If you'd like to know where your kids want to go this summer, just ask them. Sixty-three percent of U.S. parents say their children influenced where the family went on summer vacation, a 2014 Portrait of American Travelers report says. Before anyone gets in the car or hops on a plane, talk to your kids about what they think will make their summer special. Here are six ideas to get the conversation started.
Take a ropes course
Sometimes it's good to get scared. Swinging, climbing and crawling high above the ground on a ropes course is an adrenaline-booster for kids and adults. "You get that roller-coaster feeling of 'Oh God, can I do this?'" said Hugh Corcoran, co-owner of the newly opened Wild Blue Ropes in Charleston, S.C.
FOR THE RECORD:
Ropes course: An article in the June 15 Travel section about kid-friendly vacation activities said the prices at the Wild Blue Ropes course for four hours of course time were $23.50 for ages 5-7, $46 for ages 7-11 and $48 for ages 12 and older. The correct prices range from $19 for the one- to two-hour course to $49 for an advanced four-hour course.
The 77 obstacle-like elements at Wild Blue take children out of the realm of video games and into a hands-on physical world of nets, swinging bridges and tight wires at least 15 feet off the ground. The harder it gets, the higher you go.
Four levels of difficulty starting with the Explorer Get, which is good for ages 5 and older. Prices for four hours of course time range from $23.50 for ages 5-7, $46 for ages 7-11 and $48 for ages 12 and older.
Info: Wild Blue Ropes; (888) 898-8050, www.wildblueropes.com
Other ropes courses:
Squaw Valley Adventure Center near the ski resort in Olympic Valley, Calif., offers a hybrid course that blends ropes elements with short zip-line rides. It's good for kids 5 and older. Two-hour sessions cost $50 for adults and $40 for children 5 to 12 years old.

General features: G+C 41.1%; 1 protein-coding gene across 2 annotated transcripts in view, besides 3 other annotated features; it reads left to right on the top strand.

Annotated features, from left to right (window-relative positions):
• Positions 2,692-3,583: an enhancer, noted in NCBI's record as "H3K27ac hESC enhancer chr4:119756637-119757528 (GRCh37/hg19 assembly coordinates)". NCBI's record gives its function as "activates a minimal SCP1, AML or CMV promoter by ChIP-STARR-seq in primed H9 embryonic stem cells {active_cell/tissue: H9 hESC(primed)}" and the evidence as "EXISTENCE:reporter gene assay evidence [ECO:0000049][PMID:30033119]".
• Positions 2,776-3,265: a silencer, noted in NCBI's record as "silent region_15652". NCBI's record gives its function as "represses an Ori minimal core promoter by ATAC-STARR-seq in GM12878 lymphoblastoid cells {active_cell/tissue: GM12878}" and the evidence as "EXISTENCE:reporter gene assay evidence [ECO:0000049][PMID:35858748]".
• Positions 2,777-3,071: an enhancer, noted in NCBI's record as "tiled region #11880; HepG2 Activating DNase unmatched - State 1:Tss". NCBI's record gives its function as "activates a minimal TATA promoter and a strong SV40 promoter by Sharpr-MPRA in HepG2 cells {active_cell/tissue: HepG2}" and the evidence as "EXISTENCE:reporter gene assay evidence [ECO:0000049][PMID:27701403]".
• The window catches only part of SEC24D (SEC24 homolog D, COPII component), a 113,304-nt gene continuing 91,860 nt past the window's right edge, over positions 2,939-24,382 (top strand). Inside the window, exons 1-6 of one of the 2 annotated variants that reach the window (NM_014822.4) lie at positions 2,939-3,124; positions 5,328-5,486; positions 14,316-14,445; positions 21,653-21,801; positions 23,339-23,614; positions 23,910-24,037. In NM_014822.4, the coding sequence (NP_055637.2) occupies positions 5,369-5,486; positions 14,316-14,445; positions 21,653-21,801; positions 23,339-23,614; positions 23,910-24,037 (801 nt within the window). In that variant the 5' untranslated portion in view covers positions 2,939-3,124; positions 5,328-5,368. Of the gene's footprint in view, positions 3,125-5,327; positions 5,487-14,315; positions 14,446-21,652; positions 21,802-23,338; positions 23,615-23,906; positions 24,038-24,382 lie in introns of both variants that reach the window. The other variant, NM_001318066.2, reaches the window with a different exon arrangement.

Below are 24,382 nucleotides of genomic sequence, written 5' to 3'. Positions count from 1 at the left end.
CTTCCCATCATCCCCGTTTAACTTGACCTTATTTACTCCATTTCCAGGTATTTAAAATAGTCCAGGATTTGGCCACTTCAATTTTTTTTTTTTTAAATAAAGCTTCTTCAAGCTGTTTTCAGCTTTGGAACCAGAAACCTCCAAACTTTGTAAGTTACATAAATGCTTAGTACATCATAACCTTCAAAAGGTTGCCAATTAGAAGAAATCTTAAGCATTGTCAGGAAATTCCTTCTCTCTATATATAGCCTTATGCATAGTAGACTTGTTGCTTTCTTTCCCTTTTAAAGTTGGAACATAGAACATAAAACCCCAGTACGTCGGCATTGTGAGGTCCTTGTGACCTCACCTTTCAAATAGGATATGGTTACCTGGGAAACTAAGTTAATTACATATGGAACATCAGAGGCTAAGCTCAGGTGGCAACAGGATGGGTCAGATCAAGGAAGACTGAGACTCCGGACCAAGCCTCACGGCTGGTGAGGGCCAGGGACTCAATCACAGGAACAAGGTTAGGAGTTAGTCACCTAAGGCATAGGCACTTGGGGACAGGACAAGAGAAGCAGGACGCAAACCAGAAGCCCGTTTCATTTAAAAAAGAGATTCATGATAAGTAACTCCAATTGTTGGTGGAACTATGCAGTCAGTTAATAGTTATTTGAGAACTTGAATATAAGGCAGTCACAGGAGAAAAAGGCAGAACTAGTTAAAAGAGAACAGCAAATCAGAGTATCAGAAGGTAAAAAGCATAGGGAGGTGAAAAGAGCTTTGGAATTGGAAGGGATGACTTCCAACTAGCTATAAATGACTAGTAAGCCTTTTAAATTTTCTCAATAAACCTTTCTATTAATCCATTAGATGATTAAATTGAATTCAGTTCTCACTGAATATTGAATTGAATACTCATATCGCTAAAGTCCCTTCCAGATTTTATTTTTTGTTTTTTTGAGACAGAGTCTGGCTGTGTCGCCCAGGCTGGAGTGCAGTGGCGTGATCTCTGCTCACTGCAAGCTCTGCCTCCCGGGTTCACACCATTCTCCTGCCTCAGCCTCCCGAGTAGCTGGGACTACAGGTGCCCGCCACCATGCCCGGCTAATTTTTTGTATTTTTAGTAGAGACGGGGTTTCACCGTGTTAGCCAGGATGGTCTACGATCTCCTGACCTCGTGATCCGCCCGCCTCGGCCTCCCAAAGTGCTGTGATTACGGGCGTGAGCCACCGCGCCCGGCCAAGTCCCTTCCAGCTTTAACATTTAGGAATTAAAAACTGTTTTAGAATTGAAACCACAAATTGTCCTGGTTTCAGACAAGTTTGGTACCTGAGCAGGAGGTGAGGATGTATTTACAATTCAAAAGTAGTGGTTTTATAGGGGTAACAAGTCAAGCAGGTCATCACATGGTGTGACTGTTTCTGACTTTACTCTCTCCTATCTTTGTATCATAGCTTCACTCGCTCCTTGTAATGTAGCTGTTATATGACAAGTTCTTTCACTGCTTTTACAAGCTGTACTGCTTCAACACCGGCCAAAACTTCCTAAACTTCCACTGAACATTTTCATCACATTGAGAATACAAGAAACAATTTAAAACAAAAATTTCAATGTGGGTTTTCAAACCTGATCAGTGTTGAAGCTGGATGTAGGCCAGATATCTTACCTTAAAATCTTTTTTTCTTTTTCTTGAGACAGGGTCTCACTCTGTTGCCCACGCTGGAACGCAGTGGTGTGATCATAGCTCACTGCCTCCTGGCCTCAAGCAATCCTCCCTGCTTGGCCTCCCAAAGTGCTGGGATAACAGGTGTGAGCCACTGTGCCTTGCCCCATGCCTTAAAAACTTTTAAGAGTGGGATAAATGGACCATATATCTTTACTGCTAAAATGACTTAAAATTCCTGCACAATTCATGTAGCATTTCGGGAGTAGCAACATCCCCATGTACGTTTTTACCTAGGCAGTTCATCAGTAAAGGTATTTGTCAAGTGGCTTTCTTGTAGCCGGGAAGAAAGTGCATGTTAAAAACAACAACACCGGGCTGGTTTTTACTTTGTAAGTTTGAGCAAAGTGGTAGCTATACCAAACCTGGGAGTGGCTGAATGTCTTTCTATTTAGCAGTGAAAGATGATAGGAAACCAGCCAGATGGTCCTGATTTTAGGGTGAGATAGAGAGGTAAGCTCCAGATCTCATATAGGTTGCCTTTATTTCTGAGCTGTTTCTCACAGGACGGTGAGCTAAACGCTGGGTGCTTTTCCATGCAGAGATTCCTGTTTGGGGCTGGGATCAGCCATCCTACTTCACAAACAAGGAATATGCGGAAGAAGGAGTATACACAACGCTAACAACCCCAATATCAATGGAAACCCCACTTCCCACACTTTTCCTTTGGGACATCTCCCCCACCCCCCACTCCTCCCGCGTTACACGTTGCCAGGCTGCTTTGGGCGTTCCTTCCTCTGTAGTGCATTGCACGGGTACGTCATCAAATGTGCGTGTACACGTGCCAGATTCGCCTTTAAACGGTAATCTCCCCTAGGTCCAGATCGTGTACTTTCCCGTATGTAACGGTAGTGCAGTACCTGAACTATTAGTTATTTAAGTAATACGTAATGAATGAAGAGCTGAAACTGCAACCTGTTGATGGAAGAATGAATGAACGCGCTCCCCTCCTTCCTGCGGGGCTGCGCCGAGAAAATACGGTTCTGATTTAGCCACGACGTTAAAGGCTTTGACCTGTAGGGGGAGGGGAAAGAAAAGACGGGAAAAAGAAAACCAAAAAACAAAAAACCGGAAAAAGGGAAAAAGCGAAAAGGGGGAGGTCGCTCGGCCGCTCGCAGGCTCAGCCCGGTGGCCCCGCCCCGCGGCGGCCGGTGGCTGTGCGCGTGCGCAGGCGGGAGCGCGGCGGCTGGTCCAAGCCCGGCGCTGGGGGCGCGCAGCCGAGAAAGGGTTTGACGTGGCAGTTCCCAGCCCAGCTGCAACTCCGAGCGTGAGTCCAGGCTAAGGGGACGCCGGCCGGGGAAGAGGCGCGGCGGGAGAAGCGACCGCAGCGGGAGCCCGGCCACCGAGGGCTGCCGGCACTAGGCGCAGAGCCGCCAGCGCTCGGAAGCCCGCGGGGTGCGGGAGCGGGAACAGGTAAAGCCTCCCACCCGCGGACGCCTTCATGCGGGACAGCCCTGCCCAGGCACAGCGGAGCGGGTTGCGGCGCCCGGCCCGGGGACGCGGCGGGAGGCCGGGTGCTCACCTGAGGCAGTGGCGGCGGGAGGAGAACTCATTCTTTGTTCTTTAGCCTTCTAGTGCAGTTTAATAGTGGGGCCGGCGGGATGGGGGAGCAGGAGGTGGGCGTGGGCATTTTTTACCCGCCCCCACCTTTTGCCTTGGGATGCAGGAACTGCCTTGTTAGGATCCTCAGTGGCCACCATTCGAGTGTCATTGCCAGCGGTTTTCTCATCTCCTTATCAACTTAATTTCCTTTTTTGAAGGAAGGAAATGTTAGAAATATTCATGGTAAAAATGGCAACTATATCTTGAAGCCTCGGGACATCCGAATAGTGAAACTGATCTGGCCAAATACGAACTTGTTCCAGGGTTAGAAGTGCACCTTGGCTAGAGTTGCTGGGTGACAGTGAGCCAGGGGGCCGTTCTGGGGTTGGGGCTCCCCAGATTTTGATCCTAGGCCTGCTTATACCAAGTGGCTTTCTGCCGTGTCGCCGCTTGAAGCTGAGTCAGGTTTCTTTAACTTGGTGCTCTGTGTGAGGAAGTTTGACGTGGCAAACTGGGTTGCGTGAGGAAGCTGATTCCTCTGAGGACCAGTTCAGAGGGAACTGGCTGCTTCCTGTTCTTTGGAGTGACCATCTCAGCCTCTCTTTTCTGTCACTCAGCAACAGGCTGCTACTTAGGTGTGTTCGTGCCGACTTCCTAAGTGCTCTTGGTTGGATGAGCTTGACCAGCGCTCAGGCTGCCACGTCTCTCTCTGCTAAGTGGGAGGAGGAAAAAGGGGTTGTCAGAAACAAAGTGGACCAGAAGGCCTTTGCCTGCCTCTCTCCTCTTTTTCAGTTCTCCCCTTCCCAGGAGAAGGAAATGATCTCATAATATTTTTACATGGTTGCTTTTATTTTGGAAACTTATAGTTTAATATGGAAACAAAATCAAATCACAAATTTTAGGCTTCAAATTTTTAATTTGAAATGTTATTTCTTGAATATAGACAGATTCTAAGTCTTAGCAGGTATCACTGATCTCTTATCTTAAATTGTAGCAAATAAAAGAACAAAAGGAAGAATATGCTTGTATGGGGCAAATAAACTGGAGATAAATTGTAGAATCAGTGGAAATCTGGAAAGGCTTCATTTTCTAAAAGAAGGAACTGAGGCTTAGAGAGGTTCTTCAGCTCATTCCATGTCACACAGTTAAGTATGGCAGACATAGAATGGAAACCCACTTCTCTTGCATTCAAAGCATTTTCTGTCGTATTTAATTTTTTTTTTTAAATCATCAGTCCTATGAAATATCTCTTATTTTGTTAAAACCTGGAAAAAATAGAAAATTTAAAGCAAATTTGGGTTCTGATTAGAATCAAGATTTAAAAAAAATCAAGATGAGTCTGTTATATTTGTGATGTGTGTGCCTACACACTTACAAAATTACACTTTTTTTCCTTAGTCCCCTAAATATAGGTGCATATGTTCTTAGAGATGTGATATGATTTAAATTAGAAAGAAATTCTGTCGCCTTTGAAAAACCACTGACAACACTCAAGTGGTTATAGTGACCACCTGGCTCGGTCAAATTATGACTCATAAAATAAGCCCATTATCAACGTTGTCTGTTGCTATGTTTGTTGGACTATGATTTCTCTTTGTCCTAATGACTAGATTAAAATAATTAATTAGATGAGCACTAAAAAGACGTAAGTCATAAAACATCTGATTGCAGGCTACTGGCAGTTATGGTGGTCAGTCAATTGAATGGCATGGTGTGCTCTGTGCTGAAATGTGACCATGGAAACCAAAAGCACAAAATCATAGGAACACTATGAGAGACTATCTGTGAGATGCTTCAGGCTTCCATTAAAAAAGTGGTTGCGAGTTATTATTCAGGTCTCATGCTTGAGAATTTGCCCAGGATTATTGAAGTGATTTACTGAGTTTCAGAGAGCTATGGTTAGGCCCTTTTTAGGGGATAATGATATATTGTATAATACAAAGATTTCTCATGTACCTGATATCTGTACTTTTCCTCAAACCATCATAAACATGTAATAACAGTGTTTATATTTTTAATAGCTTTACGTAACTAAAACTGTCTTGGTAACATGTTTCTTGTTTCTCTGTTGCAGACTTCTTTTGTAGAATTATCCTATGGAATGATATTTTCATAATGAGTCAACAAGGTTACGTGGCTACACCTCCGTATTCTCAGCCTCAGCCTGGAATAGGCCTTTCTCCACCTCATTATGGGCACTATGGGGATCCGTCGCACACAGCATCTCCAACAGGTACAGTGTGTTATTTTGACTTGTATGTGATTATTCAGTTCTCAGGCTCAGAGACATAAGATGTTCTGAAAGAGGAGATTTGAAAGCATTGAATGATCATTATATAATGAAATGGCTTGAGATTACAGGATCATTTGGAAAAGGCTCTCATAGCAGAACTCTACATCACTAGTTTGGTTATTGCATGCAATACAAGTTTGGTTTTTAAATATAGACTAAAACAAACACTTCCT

Info: Squaw Valley Adventure Center; (530) 581-7563, www.squawadventure.com/ropes-course
Sail on a historic schooner
What's more daring than sailing on a 19th century wooden boat that relies on nature to chart the course? "This is real sailing," said Meg Maiden of Maine Windjammer Assn. "Where you go depends on the wind." Families can unplug and time-travel on these historic boats that were once used to dredge for oysters or transport cargo.
Ships sail from harbors at Camden and Rockland, about midway on Maine's rugged coast, and navigate past some of the thousands of islands along the coastline. Because they sail in protected waters near the shore, seasickness is rarely a problem.
The fleet of eight ships hold 20 to 40 passengers each, plus crew, and sail from
The Schooner Isaac H. Evans, built in 1886, specializes in family voyages for children as young as 6; others are good for tweens and teens who are game to try their hand at sailing. During the voyages they can work the ropes, polish brass, haul sails, tie knots and learn any aspect of wind jamming — or do nothing at all but enjoy the scenery.
Maine Windjammer runs overnight cruises from $230 per person and weeklong trips for $1,100 per person. It includes meals, accommodations, activities and excursions.
Info: Maine Windjammer Assn.; (800) 807-9463, www.sailmainecoast.com
Other historic ships: The 160-foot Schooner Zodiac takes visitors on multiday windjammer tours of the San Juan Islands and other parts of the Washington coast. It leaves from Bellingham, Wash., and costs $595 to $975 per person depending upon the length of the journey.
Info: Schooner Zodiac; (206) 719-7622, www.schoonerzodiac.com
To get the feel of an old-boat adventure, the Maritime Museum of San Diego offers day trips on the Californian, a replica of a 19th century cutter. It costs $65 per adult, $57 for seniors and students, and $40 for children 3-12.
Info: Maritime Museum of San Diego; (619) 234-9153, www.sdmaritime.org